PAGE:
Can I Hire a Lawyer After I Get My PPD Rating?
Yes, you may. Just make sure that you are getting experienced guidance and good value for paying an attorney fee at this late stage of the claim, and be aware that attorneys’ fees will differ from one attorney to the next on such cases.
I often get phone calls from clients wanting to know whether the percentage offered by the insurer is fair after the rating exam, and whether the amount offered is correct. I will review those rating evaluations free of charge to an injured worker in Nevada who faxes me a copy of the insurer’s offer with the rating report attached. Just give me your contact phone number or email so that I may contact you after I review what you send me. You may also tell me on the fax cover what you think may be wrong with the PPD. If you don’t have any idea, but are just asking me to make sure, that’s fine, too.
Even without having your complete claims file and medical records, I can often spot obvious errors by the rating doctor, like those involving apportionment. I can also tell you whether or not you should have me obtain your medical records to explore the rating in greater depth. Again, I don’t charge for this service, and the only cost involved will be the 60 cents per page that medical providers charge me for obtaining your medical records. Be sure to contact me before the 70-day appeal time runs to contest the percentage in the PPD offer.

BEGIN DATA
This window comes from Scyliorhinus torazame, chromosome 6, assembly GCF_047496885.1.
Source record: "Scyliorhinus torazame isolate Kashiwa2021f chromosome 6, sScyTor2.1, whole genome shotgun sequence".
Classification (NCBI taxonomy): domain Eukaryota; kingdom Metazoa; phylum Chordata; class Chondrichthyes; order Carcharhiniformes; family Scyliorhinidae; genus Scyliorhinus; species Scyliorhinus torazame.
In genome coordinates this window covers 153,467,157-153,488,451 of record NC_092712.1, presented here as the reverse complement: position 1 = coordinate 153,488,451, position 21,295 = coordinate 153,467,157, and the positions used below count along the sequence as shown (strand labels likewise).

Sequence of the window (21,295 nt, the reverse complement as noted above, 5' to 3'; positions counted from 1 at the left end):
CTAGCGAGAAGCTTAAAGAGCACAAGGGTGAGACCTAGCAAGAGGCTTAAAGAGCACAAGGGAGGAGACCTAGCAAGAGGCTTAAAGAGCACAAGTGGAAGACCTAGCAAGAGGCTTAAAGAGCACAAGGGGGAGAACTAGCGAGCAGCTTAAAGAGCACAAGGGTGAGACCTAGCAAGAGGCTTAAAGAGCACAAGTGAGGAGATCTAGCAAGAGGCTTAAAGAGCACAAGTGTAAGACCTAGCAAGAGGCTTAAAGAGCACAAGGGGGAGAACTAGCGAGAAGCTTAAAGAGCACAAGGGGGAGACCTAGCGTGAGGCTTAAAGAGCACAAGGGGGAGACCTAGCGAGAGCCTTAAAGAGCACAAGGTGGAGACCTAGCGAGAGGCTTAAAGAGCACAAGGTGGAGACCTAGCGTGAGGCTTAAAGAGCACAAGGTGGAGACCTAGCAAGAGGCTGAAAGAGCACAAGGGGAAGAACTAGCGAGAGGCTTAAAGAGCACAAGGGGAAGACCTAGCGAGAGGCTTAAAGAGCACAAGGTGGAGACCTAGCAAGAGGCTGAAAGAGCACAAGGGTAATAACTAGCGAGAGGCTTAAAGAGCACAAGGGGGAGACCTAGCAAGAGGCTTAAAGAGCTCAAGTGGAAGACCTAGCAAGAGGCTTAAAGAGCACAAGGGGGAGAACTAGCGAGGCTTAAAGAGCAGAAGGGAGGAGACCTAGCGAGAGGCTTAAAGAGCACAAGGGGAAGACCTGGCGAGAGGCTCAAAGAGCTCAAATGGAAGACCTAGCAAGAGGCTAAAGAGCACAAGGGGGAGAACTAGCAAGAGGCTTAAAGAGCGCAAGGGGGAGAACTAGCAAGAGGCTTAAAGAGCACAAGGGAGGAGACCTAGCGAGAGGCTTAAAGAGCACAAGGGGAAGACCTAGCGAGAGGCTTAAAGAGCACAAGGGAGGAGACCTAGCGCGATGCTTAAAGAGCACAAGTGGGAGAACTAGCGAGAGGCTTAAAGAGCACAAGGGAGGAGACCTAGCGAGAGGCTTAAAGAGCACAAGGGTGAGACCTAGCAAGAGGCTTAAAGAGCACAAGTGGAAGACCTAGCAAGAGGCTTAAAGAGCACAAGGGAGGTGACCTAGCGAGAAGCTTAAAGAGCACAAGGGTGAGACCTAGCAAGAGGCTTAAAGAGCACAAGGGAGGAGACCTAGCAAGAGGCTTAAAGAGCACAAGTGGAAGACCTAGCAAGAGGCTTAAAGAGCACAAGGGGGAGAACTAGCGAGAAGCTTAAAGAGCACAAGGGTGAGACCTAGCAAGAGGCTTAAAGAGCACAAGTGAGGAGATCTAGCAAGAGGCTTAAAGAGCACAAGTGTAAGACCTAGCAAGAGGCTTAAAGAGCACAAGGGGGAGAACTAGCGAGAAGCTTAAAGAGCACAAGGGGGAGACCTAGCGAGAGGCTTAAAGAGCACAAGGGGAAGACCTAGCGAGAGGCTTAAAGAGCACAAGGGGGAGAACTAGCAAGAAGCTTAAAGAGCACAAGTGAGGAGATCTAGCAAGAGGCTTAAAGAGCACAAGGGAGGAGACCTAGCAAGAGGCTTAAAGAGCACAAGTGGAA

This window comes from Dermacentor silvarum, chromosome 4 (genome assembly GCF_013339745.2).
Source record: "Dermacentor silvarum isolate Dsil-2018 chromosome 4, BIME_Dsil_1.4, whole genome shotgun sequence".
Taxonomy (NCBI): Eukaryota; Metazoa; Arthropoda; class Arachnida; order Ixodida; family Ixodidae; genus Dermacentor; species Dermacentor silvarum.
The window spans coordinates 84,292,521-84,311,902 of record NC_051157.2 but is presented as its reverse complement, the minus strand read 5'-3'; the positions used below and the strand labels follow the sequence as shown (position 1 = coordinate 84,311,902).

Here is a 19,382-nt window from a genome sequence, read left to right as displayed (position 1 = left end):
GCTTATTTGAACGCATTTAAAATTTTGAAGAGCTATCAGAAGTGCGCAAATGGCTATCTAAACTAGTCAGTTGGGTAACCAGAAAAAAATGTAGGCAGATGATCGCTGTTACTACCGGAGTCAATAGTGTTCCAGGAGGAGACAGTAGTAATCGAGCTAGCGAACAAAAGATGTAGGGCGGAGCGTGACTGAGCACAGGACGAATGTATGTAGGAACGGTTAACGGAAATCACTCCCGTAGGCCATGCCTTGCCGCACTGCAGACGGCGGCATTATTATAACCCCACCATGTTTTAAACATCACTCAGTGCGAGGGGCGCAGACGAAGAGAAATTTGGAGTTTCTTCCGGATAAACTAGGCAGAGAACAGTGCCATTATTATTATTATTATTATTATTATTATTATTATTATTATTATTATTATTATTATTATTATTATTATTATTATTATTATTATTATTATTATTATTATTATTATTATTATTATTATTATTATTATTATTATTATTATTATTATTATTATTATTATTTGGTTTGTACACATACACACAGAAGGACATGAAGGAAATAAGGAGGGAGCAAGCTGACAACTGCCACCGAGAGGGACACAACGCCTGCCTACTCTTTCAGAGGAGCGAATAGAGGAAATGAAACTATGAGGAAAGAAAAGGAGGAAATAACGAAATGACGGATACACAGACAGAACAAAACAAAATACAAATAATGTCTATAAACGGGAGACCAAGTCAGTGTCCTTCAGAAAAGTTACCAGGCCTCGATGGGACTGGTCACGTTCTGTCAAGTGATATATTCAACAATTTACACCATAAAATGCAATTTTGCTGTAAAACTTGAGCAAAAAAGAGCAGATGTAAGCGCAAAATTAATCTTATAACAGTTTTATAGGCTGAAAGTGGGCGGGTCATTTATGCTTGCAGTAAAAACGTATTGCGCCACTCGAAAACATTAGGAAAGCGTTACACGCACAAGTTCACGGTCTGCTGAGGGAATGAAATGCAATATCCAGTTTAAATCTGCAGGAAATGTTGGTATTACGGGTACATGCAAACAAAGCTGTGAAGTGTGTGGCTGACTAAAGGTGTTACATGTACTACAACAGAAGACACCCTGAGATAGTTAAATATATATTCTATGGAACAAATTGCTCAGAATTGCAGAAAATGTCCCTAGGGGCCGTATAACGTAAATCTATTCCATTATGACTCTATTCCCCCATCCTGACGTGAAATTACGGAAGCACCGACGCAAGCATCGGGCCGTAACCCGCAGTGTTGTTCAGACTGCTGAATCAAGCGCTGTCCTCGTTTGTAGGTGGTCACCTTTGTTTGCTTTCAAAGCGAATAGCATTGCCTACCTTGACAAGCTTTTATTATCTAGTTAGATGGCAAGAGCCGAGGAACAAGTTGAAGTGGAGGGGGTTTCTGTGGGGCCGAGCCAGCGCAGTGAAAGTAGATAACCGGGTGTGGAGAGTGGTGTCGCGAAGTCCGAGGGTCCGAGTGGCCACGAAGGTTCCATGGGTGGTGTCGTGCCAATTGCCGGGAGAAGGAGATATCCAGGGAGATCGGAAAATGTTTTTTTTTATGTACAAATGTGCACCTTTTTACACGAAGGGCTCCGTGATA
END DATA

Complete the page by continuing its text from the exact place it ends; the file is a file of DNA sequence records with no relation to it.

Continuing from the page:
Deciding whether to contest a rating is a multi-step process that I can usually do rather quickly. I may want to get the name of a second rating doctor from the Division of Industrial Relation’s rotating list before advising you whether I think it is worth your spending $718 to get a second rating. Or, I may tell you that I think we can spend just $283 to have a rating doctor review the rating without another exam. Or, I may think that the original rating doctor may revise his rating after I send a letter advising him of an error I’ve found. The client remains in control each step, and is usually free to accept the amount offered by the insurer without risk of losing what was offered initially.
If I think there is a good chance of my improving the percentage offered, I typically suggest an attorney fee that is a contingency percentage of the difference between what was offered by the insurer and what we ultimately obtain. For example, if the injured worker is offered a 7% PPD, and I am able to increase that to a 10%, my fee would be a percentage of the difference between the 7% and 10%. In other words, the fee would be a percentage of the extra 3% only. If I am not successful in increasing the 7% PPD, no fee would be owed. Whether we proceed with trying to obtain something greater than the 7% would of course involve my careful analysis of any risk of losing the original 7% offered.
What the contingency fee I charge on these types of cases varies depending on what work I think will be involved on my part. Do you also have issues pertaining to vocational rehabilitation that will need my help? Are you likely to want to reopen your case for more medical care in the future, and need my help with that? Or, do we anticipate that your case will only be about the PPD award? I think you will find that I charge fair and reasonable fees. My business depends on satisfied clients who find my services to be valuable and worth the attorneys’ fees I charge for helping you.